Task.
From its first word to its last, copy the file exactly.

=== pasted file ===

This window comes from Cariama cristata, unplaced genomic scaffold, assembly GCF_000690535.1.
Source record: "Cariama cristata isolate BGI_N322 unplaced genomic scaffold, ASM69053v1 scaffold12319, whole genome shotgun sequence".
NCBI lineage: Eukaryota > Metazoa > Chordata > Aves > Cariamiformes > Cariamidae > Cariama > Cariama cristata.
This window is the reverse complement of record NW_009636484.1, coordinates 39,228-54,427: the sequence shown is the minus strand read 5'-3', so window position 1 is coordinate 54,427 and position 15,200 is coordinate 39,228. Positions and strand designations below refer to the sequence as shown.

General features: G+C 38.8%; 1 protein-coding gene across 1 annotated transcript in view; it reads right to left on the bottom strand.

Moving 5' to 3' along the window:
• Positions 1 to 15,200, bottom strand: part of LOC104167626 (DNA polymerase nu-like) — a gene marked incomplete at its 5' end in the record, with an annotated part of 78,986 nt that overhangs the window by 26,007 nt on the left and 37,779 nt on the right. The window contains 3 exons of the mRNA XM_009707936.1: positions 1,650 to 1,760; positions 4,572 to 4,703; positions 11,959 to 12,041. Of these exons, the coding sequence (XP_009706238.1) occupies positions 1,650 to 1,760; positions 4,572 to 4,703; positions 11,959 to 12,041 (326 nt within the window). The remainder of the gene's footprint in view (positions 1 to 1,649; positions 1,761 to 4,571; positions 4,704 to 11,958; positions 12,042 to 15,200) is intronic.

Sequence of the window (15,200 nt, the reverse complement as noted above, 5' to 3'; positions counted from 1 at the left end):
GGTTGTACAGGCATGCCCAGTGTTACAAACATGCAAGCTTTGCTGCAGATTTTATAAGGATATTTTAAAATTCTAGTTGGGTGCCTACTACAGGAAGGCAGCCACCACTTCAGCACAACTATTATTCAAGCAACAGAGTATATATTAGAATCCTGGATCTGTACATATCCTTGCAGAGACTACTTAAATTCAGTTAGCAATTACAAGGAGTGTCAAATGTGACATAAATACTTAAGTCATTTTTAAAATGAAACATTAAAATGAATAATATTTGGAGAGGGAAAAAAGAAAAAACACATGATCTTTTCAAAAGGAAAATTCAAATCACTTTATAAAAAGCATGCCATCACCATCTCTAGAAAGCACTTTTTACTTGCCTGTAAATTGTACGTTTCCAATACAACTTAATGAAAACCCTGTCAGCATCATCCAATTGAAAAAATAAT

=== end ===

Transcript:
This window comes from Cariama cristata, unplaced genomic scaffold, assembly GCF_000690535.1.
Source record: "Cariama cristata isolate BGI_N322 unplaced genomic scaffold, ASM69053v1 scaffold12319, whole genome shotgun sequence".
NCBI lineage: Eukaryota > Metazoa > Chordata > Aves > Cariamiformes > Cariamidae > Cariama > Cariama cristata.
This window is the reverse complement of record NW_009636484.1, coordinates 39,228-54,427: the sequence shown is the minus strand read 5'-3', so window position 1 is coordinate 54,427 and position 15,200 is coordinate 39,228. Positions and strand designations below refer to the sequence as shown.

General features: G+C 38.8%; 1 protein-coding gene across 1 annotated transcript in view; it reads right to left on the bottom strand.

Moving 5' to 3' along the window:
• Positions 1 to 15,200, bottom strand: part of LOC104167626 (DNA polymerase nu-like) — a gene marked incomplete at its 5' end in the record, with an annotated part of 78,986 nt that overhangs the window by 26,007 nt on the left and 37,779 nt on the right. The window contains 3 exons of the mRNA XM_009707936.1: positions 1,650 to 1,760; positions 4,572 to 4,703; positions 11,959 to 12,041. Of these exons, the coding sequence (XP_009706238.1) occupies positions 1,650 to 1,760; positions 4,572 to 4,703; positions 11,959 to 12,041 (326 nt within the window). The remainder of the gene's footprint in view (positions 1 to 1,649; positions 1,761 to 4,571; positions 4,704 to 11,958; positions 12,042 to 15,200) is intronic.

Sequence of the window (15,200 nt, the reverse complement as noted above, 5' to 3'; positions counted from 1 at the left end):
GGTTGTACAGGCATGCCCAGTGTTACAAACATGCAAGCTTTGCTGCAGATTTTATAAGGATATTTTAAAATTCTAGTTGGGTGCCTACTACAGGAAGGCAGCCACCACTTCAGCACAACTATTATTCAAGCAACAGAGTATATATTAGAATCCTGGATCTGTACATATCCTTGCAGAGACTACTTAAATTCAGTTAGCAATTACAAGGAGTGTCAAATGTGACATAAATACTTAAGTCATTTTTAAAATGAAACATTAAAATGAATAATATTTGGAGAGGGAAAAAAGAAAAAACACATGATCTTTTCAAAAGGAAAATTCAAATCACTTTATAAAAAGCATGCCATCACCATCTCTAGAAAGCACTTTTTACTTGCCTGTAAATTGTACGTTTCCAATACAACTTAATGAAAACCCTGTCAGCATCATCCAATTGAAAAAATAAT